IPSec, static NAT and route-maps

Unanswered Question
Jan 28th, 2009

I use static NET to expose some servers to the internet. I created an IPSec tunnel from a remote office to the central office which worked but, the remote office could not connect to the servers that have static NAT mappings.

I added a route-map to the static mappings like this:

ip nat inside source static 192.168.12.9 64.233.220.44 route-map NATRouteMap

route-map NATRouteMap permit 1

match ip address 104

access-list 104 deny ip 192.168.12.0 0.0.0.255 192.168.11.0 0.0.0 255

access-list 104 permit ip 192.168.12.0 0.0.0.255 any

Everything seemed to work fine until e-mail started bouncing. Without the route-map on the ip nat, connections from 192.168.12.9 would have a source IP address of 64.233.220.44, exactly what the static mapping says. With the route-map, connections from 192.168.12.9 have a source IP address of 64.233.220.46 which is the external interface and pooled NAT ip address.

How can I have out bound static mapping and still access the server from the IPSec tunnel?

I have this problem too.
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JohnVottero Tue, 02/03/2009 - 14:33

Thanks for the reply. I may be missing the obvious but, I don't see anything in that config that will help me.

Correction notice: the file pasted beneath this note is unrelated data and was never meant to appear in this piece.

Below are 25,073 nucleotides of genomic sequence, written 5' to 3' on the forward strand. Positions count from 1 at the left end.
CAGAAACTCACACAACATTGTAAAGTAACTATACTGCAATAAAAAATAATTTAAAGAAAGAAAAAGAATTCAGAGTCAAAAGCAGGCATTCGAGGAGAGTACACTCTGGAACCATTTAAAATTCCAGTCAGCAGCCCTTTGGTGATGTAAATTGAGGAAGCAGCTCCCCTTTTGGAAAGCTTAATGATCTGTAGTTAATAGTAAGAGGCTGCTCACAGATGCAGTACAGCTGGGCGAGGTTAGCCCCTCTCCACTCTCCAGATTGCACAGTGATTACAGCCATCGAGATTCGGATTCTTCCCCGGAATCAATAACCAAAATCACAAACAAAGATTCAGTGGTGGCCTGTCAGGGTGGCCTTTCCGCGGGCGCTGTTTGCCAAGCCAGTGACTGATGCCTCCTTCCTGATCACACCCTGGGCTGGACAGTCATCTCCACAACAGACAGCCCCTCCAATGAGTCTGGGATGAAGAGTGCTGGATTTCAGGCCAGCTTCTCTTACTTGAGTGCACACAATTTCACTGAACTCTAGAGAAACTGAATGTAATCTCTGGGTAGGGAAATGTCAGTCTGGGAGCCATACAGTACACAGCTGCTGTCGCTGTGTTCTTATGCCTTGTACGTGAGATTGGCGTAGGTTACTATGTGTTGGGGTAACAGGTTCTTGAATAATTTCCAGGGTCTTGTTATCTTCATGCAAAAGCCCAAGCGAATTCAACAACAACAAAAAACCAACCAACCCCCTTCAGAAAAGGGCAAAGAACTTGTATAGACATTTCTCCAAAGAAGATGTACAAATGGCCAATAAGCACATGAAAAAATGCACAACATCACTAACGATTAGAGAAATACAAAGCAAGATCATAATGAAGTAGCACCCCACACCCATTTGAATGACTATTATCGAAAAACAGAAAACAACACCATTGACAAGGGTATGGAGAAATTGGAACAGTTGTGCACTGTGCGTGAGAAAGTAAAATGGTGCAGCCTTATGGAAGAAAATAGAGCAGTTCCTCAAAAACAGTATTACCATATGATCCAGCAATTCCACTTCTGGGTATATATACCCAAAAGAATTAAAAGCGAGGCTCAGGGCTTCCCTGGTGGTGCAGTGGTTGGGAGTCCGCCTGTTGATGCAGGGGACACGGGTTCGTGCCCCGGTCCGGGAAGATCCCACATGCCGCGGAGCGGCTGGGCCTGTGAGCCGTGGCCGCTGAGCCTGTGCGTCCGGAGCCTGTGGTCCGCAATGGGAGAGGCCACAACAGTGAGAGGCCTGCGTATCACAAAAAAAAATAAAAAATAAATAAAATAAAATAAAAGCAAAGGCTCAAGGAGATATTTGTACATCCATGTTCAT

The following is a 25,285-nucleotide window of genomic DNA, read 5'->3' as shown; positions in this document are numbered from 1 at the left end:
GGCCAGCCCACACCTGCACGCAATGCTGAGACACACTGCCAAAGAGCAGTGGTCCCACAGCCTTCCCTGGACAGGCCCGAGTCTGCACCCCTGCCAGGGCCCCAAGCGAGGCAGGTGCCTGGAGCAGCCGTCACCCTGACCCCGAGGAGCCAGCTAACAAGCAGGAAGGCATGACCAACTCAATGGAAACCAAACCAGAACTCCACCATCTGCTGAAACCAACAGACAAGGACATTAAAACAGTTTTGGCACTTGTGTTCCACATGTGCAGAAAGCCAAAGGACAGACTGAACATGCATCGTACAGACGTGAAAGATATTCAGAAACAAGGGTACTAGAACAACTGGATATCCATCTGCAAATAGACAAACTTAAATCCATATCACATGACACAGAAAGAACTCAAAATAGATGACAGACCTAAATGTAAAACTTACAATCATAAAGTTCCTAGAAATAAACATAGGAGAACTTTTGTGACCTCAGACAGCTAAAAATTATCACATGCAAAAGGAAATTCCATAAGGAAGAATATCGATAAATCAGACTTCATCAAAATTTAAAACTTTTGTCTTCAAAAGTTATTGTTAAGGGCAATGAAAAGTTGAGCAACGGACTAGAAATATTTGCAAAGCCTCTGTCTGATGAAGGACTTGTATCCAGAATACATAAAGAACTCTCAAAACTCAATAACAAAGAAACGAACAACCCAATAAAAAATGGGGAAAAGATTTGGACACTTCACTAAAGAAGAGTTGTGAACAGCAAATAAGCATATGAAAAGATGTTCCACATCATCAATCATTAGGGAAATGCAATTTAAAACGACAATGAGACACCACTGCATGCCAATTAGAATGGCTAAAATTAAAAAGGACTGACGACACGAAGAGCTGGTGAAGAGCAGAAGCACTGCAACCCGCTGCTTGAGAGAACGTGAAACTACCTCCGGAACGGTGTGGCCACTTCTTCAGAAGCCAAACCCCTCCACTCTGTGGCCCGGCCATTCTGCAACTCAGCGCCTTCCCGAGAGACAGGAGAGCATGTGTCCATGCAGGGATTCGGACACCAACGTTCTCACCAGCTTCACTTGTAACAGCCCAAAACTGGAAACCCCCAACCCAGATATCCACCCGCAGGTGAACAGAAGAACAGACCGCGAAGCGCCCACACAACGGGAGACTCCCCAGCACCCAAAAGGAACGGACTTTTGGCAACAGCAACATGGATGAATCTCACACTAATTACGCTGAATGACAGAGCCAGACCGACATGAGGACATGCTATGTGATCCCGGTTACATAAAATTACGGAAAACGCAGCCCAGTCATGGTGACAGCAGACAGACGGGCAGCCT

My problem is with static NAT which seems to be broken when you add a route-map.

Paolo Bevilacqua Tue, 02/03/2009 - 15:42

Hi, it's a bit difficult for a "third party" to understand exactly your situation and what you need to do.

However looking at your usage of the route map, you see that first you define a static 1:1, then use a route map that defines more addresses ? That seems contradictory in itself.

You could then use the ACL directly in nat statement to define what you want natted to 64.233.220.44 and what not.

JohnVottero Wed, 02/04/2009 - 15:42

I added the route-map to the static NAT to allow a remote network that is using an IPSec tunnel to access the internal IP addresses. The route-map prevents NATing for packets to/from the remote IPSec network.

I did this based on this configuration example:

http://www.cisco.com/en/US/tech/tk583/tk372/technologies_configuration_example09186a0080094634.shtml

It almost works except, outbound packets are never NATed by the static NATs.

Paolo Bevilacqua Thu, 02/05/2009 - 10:20

The thing is that the static nat specifies a single host, so I don't see why the route map is necessary to prevent the network to be natted.

Then again I might have misunderstood.

JohnVottero Thu, 02/05/2009 - 15:59

When packets come in from the IPSec tunnel, the replies get NATed because of the static NAT. The NATed replies don't match the IPSec selection so they don't get encrypted and sent back through the IPSec tunnel.

Paolo Bevilacqua Fri, 02/06/2009 - 06:20

I see. This happens because you have another nat statement or more, and even if the route-map prevents natting on the static nat for a certain global address, it still is subject to the other.

There are probably few things that you can try:

- use a gre tunnel over ipsec so you will have better control on what is natted and what is not - tunnel interface would have no nat statment. You can reuse the crypto maps and simply add tunnel protection with gre config.

This is also the best solution as it let you add more networks go over tunnel w/o changing the crypto maps.

- use more route maps so that the pooled nat never nats for 64.233.x.x

- investigate use of virtual nat interfaces- I'm not very familiar with these anyway.

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